# Ruled Surfaces

Given two curves C1(u) and C2(v), the ruled surface is the surface generated by connecting line segments between corresponding points, one on each given curve. More precisely, if t is a value in the domain [0,1] of both curves, a segment between C1(t) and C2(t) is constructed. This segment is usually referred as a ruling at t. As t moves from 0 to 1, the ruling at t sweeps out a surface and this is the ruled surface defined by curves C1(u) and C2(v).

To design a ruled surface, select Advanced Features followed by Cross Sectional Design. This will bring up the curve system. In the curve system, just design two NURBS curves that are not coplanar, and then select Techniques followed by Generate Ruled Surface. The surface system will display a ruled surface defined by the two curve in the curve system.

Note that these two curves do not have to be of the same degree with the same number of control points and the same number of knots. Note also that before sending the created surface to the surface system, the curve system will modify the two curves. As a result, the number of control points and the number of knots, and their positions shown in the surface system, in general, will not be the same as those in your original design.

Many commonly seen and useful surfaces are ruled surfaces. Here are a few examples. Since circles will be frequently used, in case you forgot how to design a circle, click here to download a file (circle7.dat) in which a circle is defined as a NURBS curve of degree 2 using seven control points:

### Example 1: Hyperbolic Paraboloid

The well-known saddle surface (i.e., hyperbolic paraboloid) is generated by two segments as a ruled surface. The following is the two line segments in the curve system, each of which is defined as a NURBS curve of degree 3 with four control points. As long as the control points are collinear, the curve is a line segment. Click here to download a copy of this file hp.dat.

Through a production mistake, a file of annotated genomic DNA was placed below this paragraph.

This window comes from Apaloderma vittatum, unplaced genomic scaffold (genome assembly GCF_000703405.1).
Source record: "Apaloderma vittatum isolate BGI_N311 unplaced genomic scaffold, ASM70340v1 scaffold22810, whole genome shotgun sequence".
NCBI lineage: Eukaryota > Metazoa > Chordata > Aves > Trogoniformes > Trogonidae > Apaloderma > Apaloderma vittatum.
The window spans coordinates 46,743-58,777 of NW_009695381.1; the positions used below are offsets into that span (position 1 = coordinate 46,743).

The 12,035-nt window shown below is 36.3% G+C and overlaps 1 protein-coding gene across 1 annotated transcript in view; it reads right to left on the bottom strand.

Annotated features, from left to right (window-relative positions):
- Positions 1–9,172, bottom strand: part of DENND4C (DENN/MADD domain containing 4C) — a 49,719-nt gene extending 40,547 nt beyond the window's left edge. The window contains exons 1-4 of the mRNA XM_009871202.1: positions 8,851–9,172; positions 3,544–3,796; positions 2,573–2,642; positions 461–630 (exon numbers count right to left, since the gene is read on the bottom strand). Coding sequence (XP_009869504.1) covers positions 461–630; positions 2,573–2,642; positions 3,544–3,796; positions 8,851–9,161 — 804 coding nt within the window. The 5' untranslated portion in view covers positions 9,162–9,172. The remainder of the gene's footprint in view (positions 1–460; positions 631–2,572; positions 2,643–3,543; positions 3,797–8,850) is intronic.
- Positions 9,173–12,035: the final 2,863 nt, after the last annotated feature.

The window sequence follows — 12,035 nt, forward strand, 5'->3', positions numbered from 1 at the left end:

After sending this design to the surface system, we shall see the following hyperbolic paraboloid on the drawing canvas. The right figure shows clearly a few rulings.

### Example 2: Cylinder

Cylinder is another well-known ruled surface. It is generated from two circles. In the curve system, one can create a circle in the xy-plane and save it. Then, import this circle back into the scene. This will produce two circles with the same orientation. Translating one of them in the z-direction would produce the desired circles. Click here to download a copy of this file cylinder.dat.

After sending this design to the surface system, we shall see the following cylinder on the drawing canvas. The right figure shows clearly a few rulings.

### Example 3: Hyperboloid of One Sheet

A variation of the cylinder yields a hyperboloid of one sheet. What we need to do is rotating one of the two circles about the z-axis some degree. Click here to download a copy of this file hy.dat.

After sending this design to the surface system, we shall see the following hyperboloid of one sheet on the drawing canvas. The right figure shows clearly a few rulings between the two given circles.

### Example 4: A Ruled Surface Generated from Two Curves

The following are two NURBS curves. The one in the foreground is of degree 2 defined by five control points, and the one in the background is of degree 2 defined by four control points. Click here to download a copy of this file other.dat.

After sending this design to the surface system, we shall see the following ruled surface on the drawing canvas. The right figure shows clearly a few rulings between these two curves.

### Example 5: An Interesting Surface

Let us design a helix-like surface. In the curve system, we first put a line segment in the z-axis as a degree 3 NURBS curve defined by four control points. Then, we put 21 control points in a spiral-like curve surrounding the z-axis. This is a NURBS curve of degree 3. These two curves are shown below. Click here to download a copy of this file helix.dat.

After sending this design to the surface system, we shall see the following ruled surface on the drawing canvas. The right figure shows clearly a few rulings between these two curves.